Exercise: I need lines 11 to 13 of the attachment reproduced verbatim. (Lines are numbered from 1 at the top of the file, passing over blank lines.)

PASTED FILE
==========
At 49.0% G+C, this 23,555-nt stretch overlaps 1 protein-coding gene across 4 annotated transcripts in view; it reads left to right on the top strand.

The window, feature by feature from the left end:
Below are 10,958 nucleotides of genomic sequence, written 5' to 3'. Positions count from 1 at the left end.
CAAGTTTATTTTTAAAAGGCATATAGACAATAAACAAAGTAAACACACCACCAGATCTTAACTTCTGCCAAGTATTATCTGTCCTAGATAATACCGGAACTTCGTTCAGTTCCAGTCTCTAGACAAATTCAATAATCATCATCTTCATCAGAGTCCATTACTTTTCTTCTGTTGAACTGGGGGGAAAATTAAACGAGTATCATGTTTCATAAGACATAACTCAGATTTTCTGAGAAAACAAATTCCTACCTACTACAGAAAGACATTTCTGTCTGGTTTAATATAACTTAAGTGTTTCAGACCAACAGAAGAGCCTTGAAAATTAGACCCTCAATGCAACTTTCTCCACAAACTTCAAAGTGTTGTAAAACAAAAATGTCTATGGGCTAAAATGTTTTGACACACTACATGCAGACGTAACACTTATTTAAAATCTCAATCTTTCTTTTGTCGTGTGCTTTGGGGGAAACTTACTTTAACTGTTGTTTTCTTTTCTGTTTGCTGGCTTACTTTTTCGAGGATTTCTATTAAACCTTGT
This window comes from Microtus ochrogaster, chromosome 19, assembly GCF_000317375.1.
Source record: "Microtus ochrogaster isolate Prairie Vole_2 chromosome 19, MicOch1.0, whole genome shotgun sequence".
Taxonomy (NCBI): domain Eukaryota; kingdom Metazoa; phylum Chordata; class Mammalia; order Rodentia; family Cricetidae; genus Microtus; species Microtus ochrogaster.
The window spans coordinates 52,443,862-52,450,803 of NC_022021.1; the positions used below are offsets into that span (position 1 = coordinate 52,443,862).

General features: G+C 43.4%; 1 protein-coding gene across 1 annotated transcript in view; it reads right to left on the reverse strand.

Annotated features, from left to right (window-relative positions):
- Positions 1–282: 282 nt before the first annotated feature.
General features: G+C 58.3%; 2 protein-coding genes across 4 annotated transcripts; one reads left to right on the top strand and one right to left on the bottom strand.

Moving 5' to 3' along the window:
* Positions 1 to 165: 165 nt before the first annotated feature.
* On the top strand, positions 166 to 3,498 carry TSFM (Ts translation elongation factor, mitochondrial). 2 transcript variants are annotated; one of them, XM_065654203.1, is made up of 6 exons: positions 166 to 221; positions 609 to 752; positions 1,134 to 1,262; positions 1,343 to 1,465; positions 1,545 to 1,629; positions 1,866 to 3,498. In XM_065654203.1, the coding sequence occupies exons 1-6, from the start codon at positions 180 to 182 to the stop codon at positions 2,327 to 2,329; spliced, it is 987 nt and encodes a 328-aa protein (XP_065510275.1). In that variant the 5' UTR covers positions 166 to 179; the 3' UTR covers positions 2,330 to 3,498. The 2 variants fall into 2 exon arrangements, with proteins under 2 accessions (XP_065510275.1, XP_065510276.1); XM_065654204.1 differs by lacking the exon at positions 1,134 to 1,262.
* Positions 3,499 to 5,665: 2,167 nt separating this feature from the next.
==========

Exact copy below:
- Positions 1–282: 282 nt before the first annotated feature.
General features: G+C 58.3%; 2 protein-coding genes across 4 annotated transcripts; one reads left to right on the top strand and one right to left on the bottom strand.

Moving 5' to 3' along the window: